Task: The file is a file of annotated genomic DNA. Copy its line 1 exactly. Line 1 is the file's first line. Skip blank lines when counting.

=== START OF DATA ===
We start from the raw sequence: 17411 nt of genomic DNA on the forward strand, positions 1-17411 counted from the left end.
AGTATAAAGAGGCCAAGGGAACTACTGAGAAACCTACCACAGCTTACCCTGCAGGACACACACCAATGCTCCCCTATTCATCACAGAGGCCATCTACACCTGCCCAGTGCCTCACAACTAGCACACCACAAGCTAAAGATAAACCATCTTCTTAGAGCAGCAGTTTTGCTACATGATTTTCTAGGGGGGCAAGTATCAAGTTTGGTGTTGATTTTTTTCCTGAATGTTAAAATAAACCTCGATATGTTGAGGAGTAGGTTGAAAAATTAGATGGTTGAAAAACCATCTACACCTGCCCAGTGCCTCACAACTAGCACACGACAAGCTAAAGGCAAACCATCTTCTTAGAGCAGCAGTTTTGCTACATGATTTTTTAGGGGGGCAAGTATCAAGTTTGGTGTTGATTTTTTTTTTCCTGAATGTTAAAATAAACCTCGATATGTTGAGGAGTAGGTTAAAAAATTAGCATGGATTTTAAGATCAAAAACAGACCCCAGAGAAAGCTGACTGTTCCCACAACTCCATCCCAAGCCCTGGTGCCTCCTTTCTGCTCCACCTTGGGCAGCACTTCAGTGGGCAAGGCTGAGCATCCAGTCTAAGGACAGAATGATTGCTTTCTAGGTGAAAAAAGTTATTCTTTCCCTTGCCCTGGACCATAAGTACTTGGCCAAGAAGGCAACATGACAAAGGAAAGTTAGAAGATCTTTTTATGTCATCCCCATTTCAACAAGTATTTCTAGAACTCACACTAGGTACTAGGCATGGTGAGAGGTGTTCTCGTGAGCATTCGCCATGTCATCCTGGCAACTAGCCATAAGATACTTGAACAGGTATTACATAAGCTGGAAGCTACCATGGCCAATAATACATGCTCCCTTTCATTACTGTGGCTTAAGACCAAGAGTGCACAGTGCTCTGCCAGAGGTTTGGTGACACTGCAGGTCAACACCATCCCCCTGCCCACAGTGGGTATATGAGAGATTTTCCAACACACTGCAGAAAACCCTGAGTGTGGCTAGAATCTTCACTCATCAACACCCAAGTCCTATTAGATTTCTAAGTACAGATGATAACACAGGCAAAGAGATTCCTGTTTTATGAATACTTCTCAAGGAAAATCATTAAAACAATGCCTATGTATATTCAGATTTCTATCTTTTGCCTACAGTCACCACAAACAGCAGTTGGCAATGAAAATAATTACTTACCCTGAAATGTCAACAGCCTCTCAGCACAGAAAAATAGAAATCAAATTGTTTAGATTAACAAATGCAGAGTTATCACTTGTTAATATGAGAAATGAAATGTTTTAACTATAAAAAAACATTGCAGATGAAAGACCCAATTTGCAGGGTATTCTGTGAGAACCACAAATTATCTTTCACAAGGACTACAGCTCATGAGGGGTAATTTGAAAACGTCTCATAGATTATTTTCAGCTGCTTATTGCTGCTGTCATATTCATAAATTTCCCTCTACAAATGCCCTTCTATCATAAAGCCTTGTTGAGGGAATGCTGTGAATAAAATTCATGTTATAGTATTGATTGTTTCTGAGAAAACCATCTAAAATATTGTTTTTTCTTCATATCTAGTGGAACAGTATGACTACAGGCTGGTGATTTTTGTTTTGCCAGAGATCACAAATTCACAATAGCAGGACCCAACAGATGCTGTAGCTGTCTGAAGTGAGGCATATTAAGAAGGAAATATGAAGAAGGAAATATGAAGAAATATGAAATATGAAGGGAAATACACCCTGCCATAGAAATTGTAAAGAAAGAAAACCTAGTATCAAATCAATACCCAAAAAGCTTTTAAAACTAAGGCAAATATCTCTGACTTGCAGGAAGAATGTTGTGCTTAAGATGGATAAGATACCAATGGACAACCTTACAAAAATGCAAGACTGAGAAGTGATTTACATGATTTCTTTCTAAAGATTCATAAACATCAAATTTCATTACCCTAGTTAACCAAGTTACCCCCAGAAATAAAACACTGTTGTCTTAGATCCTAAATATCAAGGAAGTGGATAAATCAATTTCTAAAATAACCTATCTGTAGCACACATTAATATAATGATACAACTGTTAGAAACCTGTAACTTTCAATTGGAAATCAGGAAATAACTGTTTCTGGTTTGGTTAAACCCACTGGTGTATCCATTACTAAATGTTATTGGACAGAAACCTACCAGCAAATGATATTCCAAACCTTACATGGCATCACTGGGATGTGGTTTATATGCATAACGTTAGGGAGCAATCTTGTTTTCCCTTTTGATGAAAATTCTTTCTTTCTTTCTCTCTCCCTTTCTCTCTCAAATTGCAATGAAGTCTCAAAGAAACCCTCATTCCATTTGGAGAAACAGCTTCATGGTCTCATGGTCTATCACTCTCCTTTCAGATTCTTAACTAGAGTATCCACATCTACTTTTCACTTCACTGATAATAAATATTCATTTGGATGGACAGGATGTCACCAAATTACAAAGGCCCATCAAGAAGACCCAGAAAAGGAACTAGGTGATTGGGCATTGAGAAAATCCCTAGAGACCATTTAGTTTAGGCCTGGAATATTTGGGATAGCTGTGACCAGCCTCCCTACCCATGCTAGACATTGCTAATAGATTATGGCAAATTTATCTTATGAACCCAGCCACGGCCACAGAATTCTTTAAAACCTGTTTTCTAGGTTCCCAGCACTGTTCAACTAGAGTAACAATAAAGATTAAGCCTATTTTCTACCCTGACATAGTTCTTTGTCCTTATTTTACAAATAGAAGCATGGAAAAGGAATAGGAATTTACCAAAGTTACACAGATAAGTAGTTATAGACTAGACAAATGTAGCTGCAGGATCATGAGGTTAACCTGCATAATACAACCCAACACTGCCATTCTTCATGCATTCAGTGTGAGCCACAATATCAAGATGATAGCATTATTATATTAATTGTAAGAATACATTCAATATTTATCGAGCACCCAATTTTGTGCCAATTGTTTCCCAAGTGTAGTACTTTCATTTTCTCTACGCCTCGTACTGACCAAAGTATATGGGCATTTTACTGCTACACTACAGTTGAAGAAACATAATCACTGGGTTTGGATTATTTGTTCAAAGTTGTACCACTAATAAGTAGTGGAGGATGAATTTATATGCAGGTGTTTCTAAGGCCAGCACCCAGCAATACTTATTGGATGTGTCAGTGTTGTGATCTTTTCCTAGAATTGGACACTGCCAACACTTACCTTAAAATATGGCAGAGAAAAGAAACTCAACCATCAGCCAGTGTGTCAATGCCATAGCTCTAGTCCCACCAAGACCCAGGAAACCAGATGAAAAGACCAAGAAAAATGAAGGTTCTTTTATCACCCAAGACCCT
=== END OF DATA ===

We start from the raw sequence: 17411 nt of genomic DNA on the forward strand, positions 1-17411 counted from the left end.